Interactive Investor

New high for Lloyds after FTSE 100's election surge

8th May 2015 11:51

Lee Wild from interactive investor

In the end, it wasn't even close. Capitulations by Labour in Scotland and the LibDem's in the South West handed David Cameron's Conservative Party a clear victory in what turned out not to be the closest general election in decades. And how the City rejoiced. Up 151 points, or 2.2%, within 10 minutes of the opening bell, the FTSE 100 was, like large parts of the country, a sea of blue.

The leading index had fallen as much as 123 points Thursday. Sure, there was some election-related selling, but the bulk of those losses were driven by events on global bond markets, trouble in Greece and US rate concerns.

Today, however, there was a very clear election effect, relief mainly that the City will not now have to work under Left-wing leader Ed Miliband. Cut the Square Mile in half and inside it's blue - a Tory administration always goes down better than any other here.

"As suspected, it seems the general election drop was a fake of phantom jitters," says chartist Alistair Strang at Trends & Targets. "Above 6,953 now allows a probable 6,973 with secondary at 7,086."

Interactive Investor's own head of investment Rebecca O'Keeffe explains the euphoria. "UK equities are buzzing after a clear mandate for the incumbent Conservative Government delivered certainty for investors."

"The Government and Central Bank have actively supported SMEs over the past five years, and the prospect of further backing and a pro-business directive is positive for UK markets, in particular smaller, UK-focused companies."

Among the standout performers Friday are those stocks affected most by the pre-election uncertainty (see Figure 5 from Barclays below). These include the utilities, banks, asset managers, outsourcers, bookmakers and defence companies.

It's little surprise then to see Centrica up 8% and SSE up 5%. Both had been threatened by Miliband's promise made in 2013 to cap energy bills. Banks, too, have done well. Lloyds is up 6% to 87p, a six-year high, Royal Bank of Scotland is up 5% and Barclays 4%. Talk of a new levy on bank profits and regulatory crackdown had cast a cloud over the sector. Whether it's enough to keep HSBC HQ at Canary Wharf, however, is unclear.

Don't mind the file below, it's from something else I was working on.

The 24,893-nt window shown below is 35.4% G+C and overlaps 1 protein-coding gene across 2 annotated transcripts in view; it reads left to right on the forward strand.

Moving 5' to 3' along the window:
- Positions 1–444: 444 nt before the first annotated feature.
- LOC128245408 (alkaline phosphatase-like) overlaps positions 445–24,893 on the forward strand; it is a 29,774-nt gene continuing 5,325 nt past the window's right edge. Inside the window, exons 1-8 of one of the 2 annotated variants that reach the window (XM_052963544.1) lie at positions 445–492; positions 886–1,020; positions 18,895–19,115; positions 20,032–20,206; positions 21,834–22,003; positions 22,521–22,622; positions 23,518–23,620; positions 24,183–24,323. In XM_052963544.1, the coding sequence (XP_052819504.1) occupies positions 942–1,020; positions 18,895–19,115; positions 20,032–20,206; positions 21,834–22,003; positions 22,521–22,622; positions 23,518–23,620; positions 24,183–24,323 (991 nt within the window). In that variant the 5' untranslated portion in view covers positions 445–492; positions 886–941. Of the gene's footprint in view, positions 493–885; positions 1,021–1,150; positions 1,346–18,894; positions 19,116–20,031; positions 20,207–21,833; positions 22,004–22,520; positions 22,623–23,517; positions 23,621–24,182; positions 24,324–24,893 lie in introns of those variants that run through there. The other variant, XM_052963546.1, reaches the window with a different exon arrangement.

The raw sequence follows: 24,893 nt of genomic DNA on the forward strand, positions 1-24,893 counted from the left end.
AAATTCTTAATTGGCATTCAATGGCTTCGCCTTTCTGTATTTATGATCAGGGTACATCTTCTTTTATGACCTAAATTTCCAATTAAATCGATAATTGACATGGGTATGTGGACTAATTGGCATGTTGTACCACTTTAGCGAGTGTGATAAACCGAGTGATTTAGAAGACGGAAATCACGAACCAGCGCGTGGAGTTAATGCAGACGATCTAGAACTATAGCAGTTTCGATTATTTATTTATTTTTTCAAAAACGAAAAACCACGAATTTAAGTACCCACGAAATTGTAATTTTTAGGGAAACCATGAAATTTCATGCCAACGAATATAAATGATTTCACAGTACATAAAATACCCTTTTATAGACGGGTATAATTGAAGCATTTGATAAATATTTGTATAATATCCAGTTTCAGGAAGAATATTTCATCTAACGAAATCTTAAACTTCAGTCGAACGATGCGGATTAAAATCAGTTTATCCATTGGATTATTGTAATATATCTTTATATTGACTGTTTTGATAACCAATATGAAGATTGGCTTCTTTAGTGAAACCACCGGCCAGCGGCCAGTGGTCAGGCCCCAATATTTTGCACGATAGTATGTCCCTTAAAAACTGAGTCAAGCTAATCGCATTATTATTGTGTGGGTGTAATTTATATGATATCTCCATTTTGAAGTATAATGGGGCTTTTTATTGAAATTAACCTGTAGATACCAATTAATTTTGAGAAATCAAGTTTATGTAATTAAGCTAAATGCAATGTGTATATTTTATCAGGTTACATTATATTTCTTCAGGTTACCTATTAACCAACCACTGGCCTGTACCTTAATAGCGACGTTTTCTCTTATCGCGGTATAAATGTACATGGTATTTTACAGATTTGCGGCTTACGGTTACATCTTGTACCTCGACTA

Elsewhere, outsourcer Capita is a favourite, up 5% - a clear election winner means there's less disruption to the process of awarding outsourcing contracts. There's relief at Babcock, too, up 7%, and even at struggling Serco, up 8%.

Extra government support for construction is buoying housebuilders Barratt Developments, Taylor Wimpey and Persimmon, while bookies William Hill, up 5%, and Ladbrokes, up 9%, are breathing a collective sigh of relief as Labour proposals to extend the existing tax levy on sports betting to cover all sports, not just horse racing, look unlikely to see the light of day.

To find out more visit Interactive Investor's 2015 Election special.

Of course, once the initial excitement has died down, attention will inevitably switch to Cameron's promise of a referendum on Europe by 2017. That could create another period of uncertainty, particularly if support for EU membership wanes.

"Initial short-term cheer could be followed by a medium-term downside chill," warns Barclays. Indeed, research by non-profit foundation Bertelsmann Stiftung suggests the trade impact on UK GDP could be 0.6-3 percentage points in 2030 and up to 14 percentage points lower if dynamic effects, like lower productivity from isolation, are incorporated.

"The removal of uncertainty and the maintenance of something approaching the status quo, should lead to a near-term bounce in the UK market and outperformance relative to European and global peers," writes Barclays. "We believe that most of this market effect is likely to be captured very quickly."

"The question is how much and how sustainable this will be."

This article is for information and discussion purposes only and does not form a recommendation to invest or otherwise. The value of an investment may fall. The investments referred to in this article may not be suitable for all investors, and if in doubt, an investor should seek advice from a qualified investment adviser.